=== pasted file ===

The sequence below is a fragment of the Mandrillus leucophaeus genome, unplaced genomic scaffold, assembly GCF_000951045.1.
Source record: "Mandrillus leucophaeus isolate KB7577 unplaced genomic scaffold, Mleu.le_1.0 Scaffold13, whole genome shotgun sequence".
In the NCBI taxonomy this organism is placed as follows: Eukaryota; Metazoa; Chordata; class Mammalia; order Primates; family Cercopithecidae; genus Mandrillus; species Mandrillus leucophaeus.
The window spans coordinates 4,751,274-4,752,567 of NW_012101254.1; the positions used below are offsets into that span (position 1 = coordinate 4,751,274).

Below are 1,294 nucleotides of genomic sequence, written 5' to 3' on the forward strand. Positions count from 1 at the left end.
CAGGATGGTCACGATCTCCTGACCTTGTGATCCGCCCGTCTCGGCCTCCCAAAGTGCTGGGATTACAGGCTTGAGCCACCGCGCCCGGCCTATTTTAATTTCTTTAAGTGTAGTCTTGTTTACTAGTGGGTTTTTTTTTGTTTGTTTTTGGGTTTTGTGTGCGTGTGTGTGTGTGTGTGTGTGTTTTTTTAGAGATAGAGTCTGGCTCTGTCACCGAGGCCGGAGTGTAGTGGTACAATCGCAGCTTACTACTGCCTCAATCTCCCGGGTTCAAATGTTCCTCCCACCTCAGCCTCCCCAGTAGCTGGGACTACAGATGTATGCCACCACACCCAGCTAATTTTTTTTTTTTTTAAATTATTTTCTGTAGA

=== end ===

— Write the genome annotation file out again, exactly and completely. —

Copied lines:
The sequence below is a fragment of the Mandrillus leucophaeus genome, unplaced genomic scaffold, assembly GCF_000951045.1.
Source record: "Mandrillus leucophaeus isolate KB7577 unplaced genomic scaffold, Mleu.le_1.0 Scaffold13, whole genome shotgun sequence".
In the NCBI taxonomy this organism is placed as follows: Eukaryota; Metazoa; Chordata; class Mammalia; order Primates; family Cercopithecidae; genus Mandrillus; species Mandrillus leucophaeus.
The window spans coordinates 4,751,274-4,752,567 of NW_012101254.1; the positions used below are offsets into that span (position 1 = coordinate 4,751,274).

Below are 1,294 nucleotides of genomic sequence, written 5' to 3' on the forward strand. Positions count from 1 at the left end.
CAGGATGGTCACGATCTCCTGACCTTGTGATCCGCCCGTCTCGGCCTCCCAAAGTGCTGGGATTACAGGCTTGAGCCACCGCGCCCGGCCTATTTTAATTTCTTTAAGTGTAGTCTTGTTTACTAGTGGGTTTTTTTTTGTTTGTTTTTGGGTTTTGTGTGCGTGTGTGTGTGTGTGTGTGTGTTTTTTTAGAGATAGAGTCTGGCTCTGTCACCGAGGCCGGAGTGTAGTGGTACAATCGCAGCTTACTACTGCCTCAATCTCCCGGGTTCAAATGTTCCTCCCACCTCAGCCTCCCCAGTAGCTGGGACTACAGATGTATGCCACCACACCCAGCTAATTTTTTTTTTTTTTAAATTATTTTCTGTAGA